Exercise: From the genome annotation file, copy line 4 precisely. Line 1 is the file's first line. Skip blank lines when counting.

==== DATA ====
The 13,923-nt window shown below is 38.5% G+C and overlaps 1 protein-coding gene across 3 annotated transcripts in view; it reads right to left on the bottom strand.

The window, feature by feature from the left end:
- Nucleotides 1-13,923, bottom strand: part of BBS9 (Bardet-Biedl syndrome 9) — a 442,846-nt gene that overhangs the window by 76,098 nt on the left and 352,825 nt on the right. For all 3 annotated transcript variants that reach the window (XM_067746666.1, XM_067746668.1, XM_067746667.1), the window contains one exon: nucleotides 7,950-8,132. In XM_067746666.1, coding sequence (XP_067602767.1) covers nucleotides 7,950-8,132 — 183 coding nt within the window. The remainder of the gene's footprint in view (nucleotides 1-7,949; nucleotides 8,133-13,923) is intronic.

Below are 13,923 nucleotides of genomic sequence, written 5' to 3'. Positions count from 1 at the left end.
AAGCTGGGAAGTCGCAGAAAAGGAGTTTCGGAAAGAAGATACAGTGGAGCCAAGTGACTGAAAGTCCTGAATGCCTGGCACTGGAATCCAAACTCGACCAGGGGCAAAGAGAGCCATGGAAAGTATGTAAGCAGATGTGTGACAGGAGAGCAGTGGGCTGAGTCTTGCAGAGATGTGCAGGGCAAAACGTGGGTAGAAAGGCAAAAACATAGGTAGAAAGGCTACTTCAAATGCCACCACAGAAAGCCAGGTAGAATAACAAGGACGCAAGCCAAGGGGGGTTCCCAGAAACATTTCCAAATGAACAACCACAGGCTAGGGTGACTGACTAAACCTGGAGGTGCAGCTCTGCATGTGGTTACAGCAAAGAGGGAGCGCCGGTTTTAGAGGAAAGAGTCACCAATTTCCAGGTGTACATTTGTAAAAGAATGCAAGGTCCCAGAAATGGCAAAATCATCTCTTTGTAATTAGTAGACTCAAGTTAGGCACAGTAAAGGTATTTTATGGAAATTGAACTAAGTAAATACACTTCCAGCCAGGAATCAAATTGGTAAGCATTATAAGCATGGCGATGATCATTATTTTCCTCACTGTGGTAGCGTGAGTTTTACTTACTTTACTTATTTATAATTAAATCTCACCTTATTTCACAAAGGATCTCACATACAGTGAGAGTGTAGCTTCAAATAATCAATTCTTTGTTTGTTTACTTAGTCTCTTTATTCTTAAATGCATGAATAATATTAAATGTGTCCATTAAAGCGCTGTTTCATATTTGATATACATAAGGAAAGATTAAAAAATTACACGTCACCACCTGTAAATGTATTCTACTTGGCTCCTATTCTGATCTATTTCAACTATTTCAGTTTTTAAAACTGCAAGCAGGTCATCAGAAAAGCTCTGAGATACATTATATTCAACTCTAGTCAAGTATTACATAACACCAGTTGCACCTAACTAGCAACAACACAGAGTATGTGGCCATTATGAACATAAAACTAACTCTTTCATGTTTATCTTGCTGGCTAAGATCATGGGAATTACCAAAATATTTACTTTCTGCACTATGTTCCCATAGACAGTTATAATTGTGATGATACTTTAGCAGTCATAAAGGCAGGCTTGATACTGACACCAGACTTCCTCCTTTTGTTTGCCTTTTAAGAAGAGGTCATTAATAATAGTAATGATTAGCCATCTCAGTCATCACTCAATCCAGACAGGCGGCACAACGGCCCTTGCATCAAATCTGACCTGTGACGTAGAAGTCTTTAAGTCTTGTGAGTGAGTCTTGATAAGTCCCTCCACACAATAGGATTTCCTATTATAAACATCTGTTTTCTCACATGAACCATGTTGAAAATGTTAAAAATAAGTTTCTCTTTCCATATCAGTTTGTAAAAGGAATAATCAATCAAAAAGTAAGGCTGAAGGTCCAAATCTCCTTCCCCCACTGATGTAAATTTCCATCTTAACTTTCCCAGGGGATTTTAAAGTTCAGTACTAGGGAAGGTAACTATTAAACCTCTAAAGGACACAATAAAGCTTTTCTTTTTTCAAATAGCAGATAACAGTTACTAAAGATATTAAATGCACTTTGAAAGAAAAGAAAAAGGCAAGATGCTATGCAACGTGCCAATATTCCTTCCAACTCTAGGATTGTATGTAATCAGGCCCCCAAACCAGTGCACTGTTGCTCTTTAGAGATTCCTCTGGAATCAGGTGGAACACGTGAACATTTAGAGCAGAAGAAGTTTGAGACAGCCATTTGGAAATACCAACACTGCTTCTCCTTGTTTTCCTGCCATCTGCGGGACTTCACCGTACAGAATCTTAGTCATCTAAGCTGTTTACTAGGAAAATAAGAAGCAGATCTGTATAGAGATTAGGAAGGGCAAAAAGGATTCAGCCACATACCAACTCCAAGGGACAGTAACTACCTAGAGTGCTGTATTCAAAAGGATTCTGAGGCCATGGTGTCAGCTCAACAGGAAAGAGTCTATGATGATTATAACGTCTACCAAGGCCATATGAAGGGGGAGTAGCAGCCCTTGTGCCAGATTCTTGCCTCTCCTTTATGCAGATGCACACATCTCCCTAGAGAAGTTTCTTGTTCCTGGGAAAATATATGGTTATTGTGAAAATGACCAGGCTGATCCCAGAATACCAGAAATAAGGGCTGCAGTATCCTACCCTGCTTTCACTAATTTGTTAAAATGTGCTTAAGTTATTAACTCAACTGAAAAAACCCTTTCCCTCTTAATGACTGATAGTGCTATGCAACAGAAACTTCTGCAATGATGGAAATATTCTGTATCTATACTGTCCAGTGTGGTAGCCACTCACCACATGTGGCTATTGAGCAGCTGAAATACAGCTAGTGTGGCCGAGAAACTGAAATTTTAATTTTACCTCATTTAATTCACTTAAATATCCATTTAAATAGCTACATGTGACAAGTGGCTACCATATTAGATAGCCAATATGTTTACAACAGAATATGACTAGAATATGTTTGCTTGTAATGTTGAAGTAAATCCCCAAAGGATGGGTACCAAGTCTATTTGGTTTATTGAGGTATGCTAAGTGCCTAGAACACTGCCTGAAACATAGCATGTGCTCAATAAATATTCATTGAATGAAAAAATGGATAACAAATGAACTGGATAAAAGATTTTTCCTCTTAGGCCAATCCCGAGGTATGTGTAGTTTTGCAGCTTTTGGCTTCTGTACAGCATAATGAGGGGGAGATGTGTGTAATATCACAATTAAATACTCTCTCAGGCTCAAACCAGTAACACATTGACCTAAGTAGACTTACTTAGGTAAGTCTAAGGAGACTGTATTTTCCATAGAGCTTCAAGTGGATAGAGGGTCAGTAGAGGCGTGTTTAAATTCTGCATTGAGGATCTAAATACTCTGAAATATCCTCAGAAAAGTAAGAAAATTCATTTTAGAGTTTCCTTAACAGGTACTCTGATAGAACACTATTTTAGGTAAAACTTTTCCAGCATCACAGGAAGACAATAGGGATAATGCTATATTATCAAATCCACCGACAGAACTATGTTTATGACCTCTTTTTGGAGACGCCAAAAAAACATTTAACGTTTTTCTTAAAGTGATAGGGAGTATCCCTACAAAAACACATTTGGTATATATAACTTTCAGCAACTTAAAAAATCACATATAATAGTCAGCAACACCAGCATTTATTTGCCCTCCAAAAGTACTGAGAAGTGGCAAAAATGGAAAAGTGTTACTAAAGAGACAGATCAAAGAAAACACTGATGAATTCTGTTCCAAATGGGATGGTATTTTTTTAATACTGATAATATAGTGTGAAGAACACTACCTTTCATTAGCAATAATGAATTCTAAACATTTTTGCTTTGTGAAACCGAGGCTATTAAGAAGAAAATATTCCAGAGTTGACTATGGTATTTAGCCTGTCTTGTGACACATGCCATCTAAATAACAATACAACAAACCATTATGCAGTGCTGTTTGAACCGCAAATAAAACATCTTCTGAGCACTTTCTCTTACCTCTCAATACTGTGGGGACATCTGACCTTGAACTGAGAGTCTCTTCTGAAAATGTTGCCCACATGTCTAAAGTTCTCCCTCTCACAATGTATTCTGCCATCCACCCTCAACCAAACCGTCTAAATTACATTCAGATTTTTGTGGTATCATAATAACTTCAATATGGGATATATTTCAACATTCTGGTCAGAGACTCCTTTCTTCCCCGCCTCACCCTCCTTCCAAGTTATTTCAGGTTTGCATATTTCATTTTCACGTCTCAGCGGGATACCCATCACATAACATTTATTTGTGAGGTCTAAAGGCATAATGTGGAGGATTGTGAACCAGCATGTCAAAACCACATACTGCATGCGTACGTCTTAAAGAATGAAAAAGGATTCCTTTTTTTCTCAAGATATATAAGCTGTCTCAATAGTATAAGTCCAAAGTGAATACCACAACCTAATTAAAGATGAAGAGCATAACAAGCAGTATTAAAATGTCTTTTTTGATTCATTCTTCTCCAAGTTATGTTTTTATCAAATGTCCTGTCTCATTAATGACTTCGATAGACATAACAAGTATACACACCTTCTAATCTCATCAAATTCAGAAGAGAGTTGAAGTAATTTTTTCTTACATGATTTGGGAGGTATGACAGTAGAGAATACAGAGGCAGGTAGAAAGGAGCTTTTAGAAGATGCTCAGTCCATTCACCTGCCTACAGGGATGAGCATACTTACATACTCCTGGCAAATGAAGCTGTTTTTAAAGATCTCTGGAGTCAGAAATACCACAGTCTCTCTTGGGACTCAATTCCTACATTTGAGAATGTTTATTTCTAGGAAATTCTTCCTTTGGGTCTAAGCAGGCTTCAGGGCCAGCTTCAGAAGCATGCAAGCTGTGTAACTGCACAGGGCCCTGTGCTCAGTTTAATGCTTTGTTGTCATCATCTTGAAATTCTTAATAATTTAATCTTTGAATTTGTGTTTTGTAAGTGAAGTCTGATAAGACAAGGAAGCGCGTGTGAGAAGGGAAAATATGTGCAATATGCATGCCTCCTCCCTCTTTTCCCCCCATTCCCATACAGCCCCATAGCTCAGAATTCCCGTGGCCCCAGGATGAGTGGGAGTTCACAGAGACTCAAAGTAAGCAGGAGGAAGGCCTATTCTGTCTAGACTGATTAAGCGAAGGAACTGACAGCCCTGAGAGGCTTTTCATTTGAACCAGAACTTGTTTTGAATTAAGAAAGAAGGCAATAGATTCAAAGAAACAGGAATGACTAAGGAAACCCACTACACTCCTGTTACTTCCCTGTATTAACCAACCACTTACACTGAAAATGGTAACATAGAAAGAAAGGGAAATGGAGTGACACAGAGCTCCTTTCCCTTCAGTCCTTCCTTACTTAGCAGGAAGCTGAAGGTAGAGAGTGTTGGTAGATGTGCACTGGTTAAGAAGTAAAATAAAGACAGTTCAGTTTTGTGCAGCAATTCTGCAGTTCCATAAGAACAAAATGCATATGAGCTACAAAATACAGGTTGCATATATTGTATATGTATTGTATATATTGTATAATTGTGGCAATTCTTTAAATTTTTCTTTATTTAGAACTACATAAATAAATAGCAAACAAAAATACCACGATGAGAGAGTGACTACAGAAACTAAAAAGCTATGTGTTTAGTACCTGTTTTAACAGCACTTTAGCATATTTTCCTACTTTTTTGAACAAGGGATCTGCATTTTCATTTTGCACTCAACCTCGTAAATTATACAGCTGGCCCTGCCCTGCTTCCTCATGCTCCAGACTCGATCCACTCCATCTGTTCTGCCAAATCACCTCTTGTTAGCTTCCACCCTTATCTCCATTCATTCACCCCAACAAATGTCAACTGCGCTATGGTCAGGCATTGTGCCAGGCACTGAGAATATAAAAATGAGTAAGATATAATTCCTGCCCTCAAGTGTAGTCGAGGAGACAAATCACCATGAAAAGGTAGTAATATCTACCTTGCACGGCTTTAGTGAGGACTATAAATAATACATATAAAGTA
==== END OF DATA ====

Below are 13,923 nucleotides of genomic sequence, written 5' to 3'. Positions count from 1 at the left end.